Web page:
Use the Theatre Green Book Volume 2: Buildings. There is an online tool to provide a home survey.

It is recommended that you seek a Building Surveyor to carry out inspections to check the condition and of insulation and sealing.  This inspection usually involves a survey to look for signs where insulation needs repair.  Sometimes where there are different types and age of materials, there can be signs of air leaking in/out.  A surveyor may then recommend the use of a thermal imaging camera which detects and assigns colour to different temperatures to confirm findings of a visual inspection and show where a building may be losing heat.


Look out for air leaks to find out if air is passing through unsealed windows/doors both internally and externally.  Weather stripping can be used to fix door seals and any windows that are not openable should be well sealed at the wall.  

4. Lighting


Lighting is provided through natural daylight as well as artificial lighting.   Poor levels of natural daylight can lead to artificial electrical lighting being always on.  This scenario along with internal lighting being a high proportion of building energy consumption means that improvements to lighting fittings and their controls has a big impact on energy use.


Make sure that any windows and skylights are kept clean to provide increased visual comfort for your building users in regularly occupied spaces.  This is especially important in office spaces within the theatre and spaces where there is a connection to outside to improve health and wellbeing.  Lighting control is key for reducing electrical lighting demand and consumption.  Presence detection can be useful to avoid lights being left on when a space is unoccupied.  Consider having a manual on switch with both an automatic and manual off switch.  For example, simple controls for communal areas can be useful to power down all lights at once to make sure that lights are off when spaces are not used. 


Do you have a planned maintenance of your lighting systems?  Do you have LED lamps? – these can cost more than traditional lamps initially, however, they can save operational energy cost and less heat output, making them more efficient.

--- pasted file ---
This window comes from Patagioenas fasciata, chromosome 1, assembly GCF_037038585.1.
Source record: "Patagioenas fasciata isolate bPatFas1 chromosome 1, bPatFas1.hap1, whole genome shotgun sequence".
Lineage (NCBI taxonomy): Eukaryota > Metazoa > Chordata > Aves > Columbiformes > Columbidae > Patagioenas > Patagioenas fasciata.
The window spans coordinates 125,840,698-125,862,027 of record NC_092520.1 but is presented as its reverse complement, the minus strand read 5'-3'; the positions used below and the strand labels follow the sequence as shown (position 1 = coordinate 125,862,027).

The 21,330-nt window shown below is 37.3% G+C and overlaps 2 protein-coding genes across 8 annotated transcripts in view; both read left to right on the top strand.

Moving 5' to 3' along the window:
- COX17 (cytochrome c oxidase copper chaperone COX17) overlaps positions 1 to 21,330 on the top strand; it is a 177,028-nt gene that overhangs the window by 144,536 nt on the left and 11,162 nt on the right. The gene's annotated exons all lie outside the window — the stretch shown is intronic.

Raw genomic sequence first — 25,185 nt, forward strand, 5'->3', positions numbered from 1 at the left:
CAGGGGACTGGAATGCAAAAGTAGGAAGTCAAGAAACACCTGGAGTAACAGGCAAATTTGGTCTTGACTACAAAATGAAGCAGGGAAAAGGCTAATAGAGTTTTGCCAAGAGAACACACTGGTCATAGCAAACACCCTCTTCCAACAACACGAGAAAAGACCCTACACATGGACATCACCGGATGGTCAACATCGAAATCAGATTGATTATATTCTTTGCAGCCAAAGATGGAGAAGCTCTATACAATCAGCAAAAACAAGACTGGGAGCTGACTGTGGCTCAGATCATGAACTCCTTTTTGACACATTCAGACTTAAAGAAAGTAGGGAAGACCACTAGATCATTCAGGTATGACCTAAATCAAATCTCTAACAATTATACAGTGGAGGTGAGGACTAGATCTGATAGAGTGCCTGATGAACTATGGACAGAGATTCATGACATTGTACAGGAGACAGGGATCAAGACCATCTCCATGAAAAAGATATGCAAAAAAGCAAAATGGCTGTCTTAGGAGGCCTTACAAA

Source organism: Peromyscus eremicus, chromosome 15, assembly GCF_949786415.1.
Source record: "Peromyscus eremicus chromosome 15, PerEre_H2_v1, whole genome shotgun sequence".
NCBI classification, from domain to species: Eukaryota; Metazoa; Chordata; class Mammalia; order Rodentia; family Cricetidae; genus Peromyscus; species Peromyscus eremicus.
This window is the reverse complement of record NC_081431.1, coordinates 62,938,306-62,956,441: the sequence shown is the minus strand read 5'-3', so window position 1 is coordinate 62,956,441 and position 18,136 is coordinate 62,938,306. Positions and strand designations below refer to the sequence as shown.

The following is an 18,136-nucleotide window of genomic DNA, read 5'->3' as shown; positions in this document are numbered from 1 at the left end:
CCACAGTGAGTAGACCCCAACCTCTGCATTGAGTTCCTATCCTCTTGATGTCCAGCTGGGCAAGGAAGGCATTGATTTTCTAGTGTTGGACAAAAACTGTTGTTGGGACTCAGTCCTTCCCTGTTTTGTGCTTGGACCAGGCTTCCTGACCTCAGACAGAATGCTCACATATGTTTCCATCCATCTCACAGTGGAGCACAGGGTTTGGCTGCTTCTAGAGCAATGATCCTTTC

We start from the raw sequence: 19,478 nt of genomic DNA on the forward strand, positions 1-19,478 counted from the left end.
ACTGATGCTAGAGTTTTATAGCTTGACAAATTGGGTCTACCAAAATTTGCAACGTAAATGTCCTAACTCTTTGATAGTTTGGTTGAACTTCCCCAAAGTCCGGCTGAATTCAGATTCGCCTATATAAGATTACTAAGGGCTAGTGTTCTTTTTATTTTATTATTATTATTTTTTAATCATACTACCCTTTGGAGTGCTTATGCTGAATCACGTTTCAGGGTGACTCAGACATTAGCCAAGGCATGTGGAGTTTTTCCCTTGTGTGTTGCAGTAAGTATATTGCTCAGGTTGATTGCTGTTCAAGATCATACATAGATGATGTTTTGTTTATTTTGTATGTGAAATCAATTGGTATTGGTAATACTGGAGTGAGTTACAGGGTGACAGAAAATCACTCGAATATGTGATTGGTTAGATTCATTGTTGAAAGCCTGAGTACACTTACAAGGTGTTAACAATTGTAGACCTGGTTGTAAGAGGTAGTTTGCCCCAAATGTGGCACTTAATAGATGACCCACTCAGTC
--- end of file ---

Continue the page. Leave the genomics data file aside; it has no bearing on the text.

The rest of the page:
5. Heating 

Figure—5 Heating Strategy Components


Understanding your current systems, set up and performance will help to successfully test changes to make improvements to your building systems.  Heating provided by radiators, underfloor heating or warm air is often provided by gas/oil-fired boilers.  


Moving to a low carbon means to heat and cool your theatre such as heat pumps are likely to have a significant impact on your operational carbon emissions.  It is recommended that  a professional buildings services engineer carry out an survey/audit of your heating and cooling equipment/system to understand its efficiency and potential for replacement for a low carbon alternative system. 


What temperature are your occupied spaces heated to? These are referred to as setpoints. A review of your setpoint and time schedule i.e. when your heating comes on and turns off can have a large impact on the energy used for heating.  If you are going to adjust your heating setpoint you should do this gradually over a few weeks so that building users are not uncomfortable.  As a reference, air temperatures below 20oC are usually considered uncomfortable in regularly occupied spaces. 

Do you have radiators heating spaces in your building?  As part of your maintainance regime it is recommended to remove trapped air from your radiators at the start of the heating season.  Any trapped air stops the hot water from circulating and can cause a drop in heat within the space as well as taking longer to heat the space.  If you are not sure how to do this, ask a professional.  

Are all spaces heated continuously, regardless of when they are used?  It is worth reviewing your controls to check you are not heating spaces unnecessarily.  

6. Cooling and Air Conditioning 


Understanding your current systems, set up and performance will help to successfully test changes to make improvements to your building systems.  The cooling of spaces can be achieved through passive measures for example using blinds to reduce incident heat gains and active approaches like using natural ventilation (or opening windows).   Cooling or air-conditioning is often used in high occupancy spaces and/or in summer months where building user comfort is at risk.